Tag: Shoot-em-up »
App Reviewed on: iPhone 5
Graphics / Sound Rating:
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It never ceases to amaze me just how much a couple of added mechanics can make a game stand out in its genre. Of course it's more than a simple matter of shoehorning a feature or two into the formula; there has to be some sort of balance. That, and they need to compliment each other. And I have to admit, I never would've expected Space Bits' odd pairing of SHMUP and Roguelike to work as well as it does. I mean it's not perfect by any stretch of the imagination, but it's got a fair amount of potential.
Both of the key aspects of Space Bits have been simplified a bit. Permadeath, an expected trait of most Roguelikes, isn't really a thing here. Instead each level is comprised of a series of randomized enemy waves and random loot drops. Fail and it's back to the start of the level, but all experience and items gained along the way remain. So while it's certainly possible to get blown up before completing a stage, it's also easy to farm experience and loot to make trouble spots more survivable. The SHMUP elements are also less intense. The usual drag-to-move and auto-shooting controls are present, of course. But while enemy types are reasonably varied, they only ever move horizontally; which makes for some incredibly basic patterns. It's the random combination of enemy types that makes the game the least bit challenging.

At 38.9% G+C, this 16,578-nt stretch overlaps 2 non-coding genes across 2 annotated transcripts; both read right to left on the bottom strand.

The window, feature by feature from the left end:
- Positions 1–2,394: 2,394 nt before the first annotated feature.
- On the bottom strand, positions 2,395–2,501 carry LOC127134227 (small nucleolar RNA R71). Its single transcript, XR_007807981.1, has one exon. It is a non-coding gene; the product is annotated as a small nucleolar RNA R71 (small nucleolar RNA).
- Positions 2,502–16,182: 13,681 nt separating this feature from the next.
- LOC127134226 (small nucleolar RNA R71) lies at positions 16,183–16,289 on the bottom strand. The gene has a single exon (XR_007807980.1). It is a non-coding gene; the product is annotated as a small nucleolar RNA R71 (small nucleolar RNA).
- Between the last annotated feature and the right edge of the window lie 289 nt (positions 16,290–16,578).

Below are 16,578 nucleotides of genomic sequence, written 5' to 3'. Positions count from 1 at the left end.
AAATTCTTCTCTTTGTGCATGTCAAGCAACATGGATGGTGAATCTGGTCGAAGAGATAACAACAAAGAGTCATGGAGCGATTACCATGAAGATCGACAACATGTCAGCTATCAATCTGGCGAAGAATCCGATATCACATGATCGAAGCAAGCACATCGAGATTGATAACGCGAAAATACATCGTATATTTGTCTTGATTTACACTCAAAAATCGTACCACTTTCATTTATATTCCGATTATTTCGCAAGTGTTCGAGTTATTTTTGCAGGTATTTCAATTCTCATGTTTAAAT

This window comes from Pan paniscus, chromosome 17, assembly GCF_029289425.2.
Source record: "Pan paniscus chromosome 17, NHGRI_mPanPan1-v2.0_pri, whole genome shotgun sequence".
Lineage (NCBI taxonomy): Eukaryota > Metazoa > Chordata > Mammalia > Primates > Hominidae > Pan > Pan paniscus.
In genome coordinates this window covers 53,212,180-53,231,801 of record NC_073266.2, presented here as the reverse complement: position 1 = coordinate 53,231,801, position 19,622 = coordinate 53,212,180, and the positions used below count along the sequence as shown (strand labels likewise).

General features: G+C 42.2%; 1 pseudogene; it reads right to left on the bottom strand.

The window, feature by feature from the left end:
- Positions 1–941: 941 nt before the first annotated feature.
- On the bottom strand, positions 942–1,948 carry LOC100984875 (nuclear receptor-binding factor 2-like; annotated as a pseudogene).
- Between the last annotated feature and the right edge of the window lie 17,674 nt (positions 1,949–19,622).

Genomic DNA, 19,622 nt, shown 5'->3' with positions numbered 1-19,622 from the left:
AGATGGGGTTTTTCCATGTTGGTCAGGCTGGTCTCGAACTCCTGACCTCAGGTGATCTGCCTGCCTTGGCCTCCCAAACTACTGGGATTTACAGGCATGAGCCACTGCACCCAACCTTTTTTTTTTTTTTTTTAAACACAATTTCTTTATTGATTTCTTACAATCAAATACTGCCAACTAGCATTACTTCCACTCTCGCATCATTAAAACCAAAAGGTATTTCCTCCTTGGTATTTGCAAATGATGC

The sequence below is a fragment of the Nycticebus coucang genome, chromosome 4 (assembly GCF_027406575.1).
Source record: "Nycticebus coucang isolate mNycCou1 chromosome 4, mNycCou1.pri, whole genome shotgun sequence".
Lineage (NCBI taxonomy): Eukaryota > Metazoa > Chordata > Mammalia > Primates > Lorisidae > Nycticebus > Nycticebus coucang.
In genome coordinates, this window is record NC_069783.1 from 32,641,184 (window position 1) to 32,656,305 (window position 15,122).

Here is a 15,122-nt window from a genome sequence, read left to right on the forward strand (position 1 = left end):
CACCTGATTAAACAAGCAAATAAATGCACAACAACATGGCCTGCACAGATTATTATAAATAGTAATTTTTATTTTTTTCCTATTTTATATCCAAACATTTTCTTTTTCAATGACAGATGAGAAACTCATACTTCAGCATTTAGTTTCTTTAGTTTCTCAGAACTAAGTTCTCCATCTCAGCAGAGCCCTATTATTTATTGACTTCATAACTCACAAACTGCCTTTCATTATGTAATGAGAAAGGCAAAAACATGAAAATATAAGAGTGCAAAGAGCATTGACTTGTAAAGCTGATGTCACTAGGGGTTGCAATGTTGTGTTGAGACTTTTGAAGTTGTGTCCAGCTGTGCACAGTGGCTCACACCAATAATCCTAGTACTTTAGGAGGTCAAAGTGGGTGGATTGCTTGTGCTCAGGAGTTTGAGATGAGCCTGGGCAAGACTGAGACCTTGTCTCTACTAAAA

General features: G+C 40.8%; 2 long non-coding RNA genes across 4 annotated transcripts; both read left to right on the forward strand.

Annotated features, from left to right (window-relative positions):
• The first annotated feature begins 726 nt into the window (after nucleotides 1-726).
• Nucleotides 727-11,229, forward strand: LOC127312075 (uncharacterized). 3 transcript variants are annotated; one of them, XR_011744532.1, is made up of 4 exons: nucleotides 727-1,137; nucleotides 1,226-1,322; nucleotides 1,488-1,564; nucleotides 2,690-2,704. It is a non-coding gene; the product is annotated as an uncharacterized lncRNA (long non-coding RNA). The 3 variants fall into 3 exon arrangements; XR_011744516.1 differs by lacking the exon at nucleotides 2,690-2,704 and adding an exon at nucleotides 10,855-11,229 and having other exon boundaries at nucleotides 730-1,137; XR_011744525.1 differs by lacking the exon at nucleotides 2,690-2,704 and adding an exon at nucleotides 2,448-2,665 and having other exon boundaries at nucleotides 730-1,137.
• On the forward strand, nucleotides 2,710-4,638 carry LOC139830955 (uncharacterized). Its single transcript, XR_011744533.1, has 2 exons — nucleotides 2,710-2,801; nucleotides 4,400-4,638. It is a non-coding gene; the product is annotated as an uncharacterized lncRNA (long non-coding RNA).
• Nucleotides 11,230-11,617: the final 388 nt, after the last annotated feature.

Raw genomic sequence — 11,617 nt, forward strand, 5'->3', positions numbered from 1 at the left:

I'm honestly impressed by how well the Roguelike elements in Space Bits combine with the shooting. There are plenty of weapons and ship frames to find and utilize, and they only get more powerful the further players go. First it's all about attack and defense but soon they'll be equipping weapons that steal health or ship bodies that reflect damage. It's also incredibly handy how the action will pause automatically as soon as I lift my finger off the screen. It makes scooping up new gear and distributing stat points after gaining a level totally painless.
However, as cool as the the odd combination of SHMUP and Roguelike is, it's not enough to mask Space Bits' shortcomings. As I've said, enemy attack patterns are random and incredibly basic. This means that one might be ridiculously easy while another could make avoiding damage literally impossible due to the random spacing of enemy shots. I also encountered what I believe to be a bug that resulted in my ship's defense multiplying significantly with each level-up. By the end the value was so high (400+) I was able to fight second zone's boss without taking any damage at all.
Space Bits is a cool idea, but it's not a fully realized one. As-is it's a decent amount of quick pick-up-and-play fun but it feels unpolished in some places and unfinished in others. It has a remarkable amount of potential, though.